Jill, this is very eloquently written. I am not a yoga teacher, nor have I gone through any kind of training to be a yoga teacher. I sometimes think to myself that maybe one day when I’m on maternity leave or have some other extended break from work, I might take the 200-hour course, but not to be a teacher. I don’t know if I could bare that kind of responsibility. You spend a month in training and then you are let free to fly and help lead others on this fantastic journey of self worth and physical empowerment. I’d be more apt to take the training then spend time practicing with my children at home before I’d even think of setting up shop in a studio. I totally get what you’re saying. To do any kind of job with confidence, you should never just be thrown out there and told to try your best with a certificate in hand. No, someone is there with you. One thing I do love about the studio I go to for regular practice, is when they train new teachers, they do community days and let the new teachers teach together alongside more well-versed yoga teachers. They help lead classes with seasoned yoga teachers for a while to get a better feel of their own and the studio’s style. I think you’re doing something great for yourself, though! You are taking time to really learn not just so you can call yourself a teacher with confidence, but so you will better understand your own practice. I think this is extremely admirable!

  3. Amanda


    April 4, 2016 at 11:27 am

    I can see where you’re coming from, and I agree to a point. I am a 200-hr (plus various workshops) yoga teacher and I’ve been teaching regularly for years (minus these last couple of years living abroad). I, too, notice where I’m lacking and what I need to work on, and I have been itching for the right time for my 300 hrs (maybe this year!). But, I have never felt guilty or anything but proud and happy to be a yoga teacher, because I only teach what I know. It’s a wonderful feeling when a student makes progress, when they tell you how much they appreciate your class, when you can feel the positive energy in the studio. I have led students there, even with my 200 hrs. No teacher of any sort knows everything, but they’re out there, teaching what they know and, hopefully, admitting what they don’t. Even the students who could do wilder poses than I could still had something to learn from me; just as I as a student in class can learn from teachers who haven’t been teaching as long or who don’t resonate with me. When a student asks a question I can’t answer, I tell them that. I believe students naturally gravitate away from teachers they’ve outgrown, without any resentment or animosity…just a realization that your own questions have grown bigger than what your teacher can answer. All that said, I’m totally with you, though, in wanting more training, more answers, so I can reach more students and have more understanding for myself. I just told my aunt that I thought this might be the year for my 300 hrs, and she said, “Do you really need that? You aren’t teaching as much any more, are you?” And I realized that I wouldn’t be able to explain to her that the reason I want it is mostly for ME. 🙂 Indeed, it’s a life choice. Thanks for writing this — I have never come across an article like this before; it’s interesting to examine. 🙂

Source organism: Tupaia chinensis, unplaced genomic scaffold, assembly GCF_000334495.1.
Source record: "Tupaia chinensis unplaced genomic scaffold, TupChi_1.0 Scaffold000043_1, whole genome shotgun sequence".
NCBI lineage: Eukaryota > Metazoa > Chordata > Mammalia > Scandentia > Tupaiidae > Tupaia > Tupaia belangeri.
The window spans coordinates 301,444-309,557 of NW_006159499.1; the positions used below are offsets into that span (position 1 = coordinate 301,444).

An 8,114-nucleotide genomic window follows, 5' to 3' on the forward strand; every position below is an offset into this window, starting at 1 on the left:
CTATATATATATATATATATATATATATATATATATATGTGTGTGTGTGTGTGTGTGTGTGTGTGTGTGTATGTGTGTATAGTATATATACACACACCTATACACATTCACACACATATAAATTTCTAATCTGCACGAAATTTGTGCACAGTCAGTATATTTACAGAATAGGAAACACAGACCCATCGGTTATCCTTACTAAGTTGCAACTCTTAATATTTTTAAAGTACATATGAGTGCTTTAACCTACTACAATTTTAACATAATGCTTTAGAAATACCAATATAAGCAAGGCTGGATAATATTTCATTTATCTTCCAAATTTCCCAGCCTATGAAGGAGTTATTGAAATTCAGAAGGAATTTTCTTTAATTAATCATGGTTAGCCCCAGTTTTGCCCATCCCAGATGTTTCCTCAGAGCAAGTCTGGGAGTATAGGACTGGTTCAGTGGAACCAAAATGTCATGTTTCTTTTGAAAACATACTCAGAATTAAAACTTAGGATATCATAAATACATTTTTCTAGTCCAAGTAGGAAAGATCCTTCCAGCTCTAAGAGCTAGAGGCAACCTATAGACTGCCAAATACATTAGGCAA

4. Avatar


    April 4, 2016 at 11:37 am

    Great post, Jill! I totally get how you feel – I haven’t taken my training yet, but I definitely don’t think that at the end of it, I’ll be primed and ready to step up to the teacher plate.

    After talking to a couple of people – one of whom doesn’t plan to teach and just took the training for personal advancement – I’ve determined the only teaching I’d be comfortable with right out of the box would be pop-up classes in the park or something, where people pay what they can. Or volunteering to teach a couple (very beginner) sessions at a community centre – you know, take the pressure off.

    I hope you nail down the best way to make the most of your training!

    [By the way, as a writer (who can finally tell people I’m a writer because it’s my actual job – woot!), I have to say your writing style is fantastic. I especially love the analogy to the airplane instructions – nicely put!]

  5. Avatar


    April 13, 2018 at 2:45 pm

    I honestly do not believe that yoga “teachers” should be allowed to fall themselves teachers at all. An actual teacher (meaning one who teaches k-12 in the education system) has to complete around 6 YEARS of schooling to obtain the title of “a teacher”. It is a disgrace that someone who completes a 200-300 hour training would even think it would be reasonable to call themselves a teacher. Maybe a “yoga instructor” would be more appropriate.

    1. Amanda


      April 16, 2018 at 10:50 am

      Hey, Jonas! That’s an interesting perspective, and I do understand where you’re coming from. However, I think instructor implies, “You follow me. I’m going to do something and you need to do it, too.” Whereas if I’m teaching, I’m encouraging people to find their own way on the mat: I’m just guiding the process. I never say “yoga instructor.” I’ve been teaching for about 11 years, and my education hasn’t ended. I have certifications, but my training continues every day when I step on my mat. Also, there are many “actual” teachers in K-12 who aren’t good teachers, and probably shouldn’t be teaching at all, no matter how much schooling they’ve gone through. And it’s true of yoga teachers, too, unfortunately: some are great, some aren’t. I consider my job as a yoga teacher to be a sacred task. I don’t believe the word “teacher” only belongs in K-12….we’re all teachers in some regard, intentionally and otherwise. Thanks for sharing your perspective…I hadn’t thought about it before.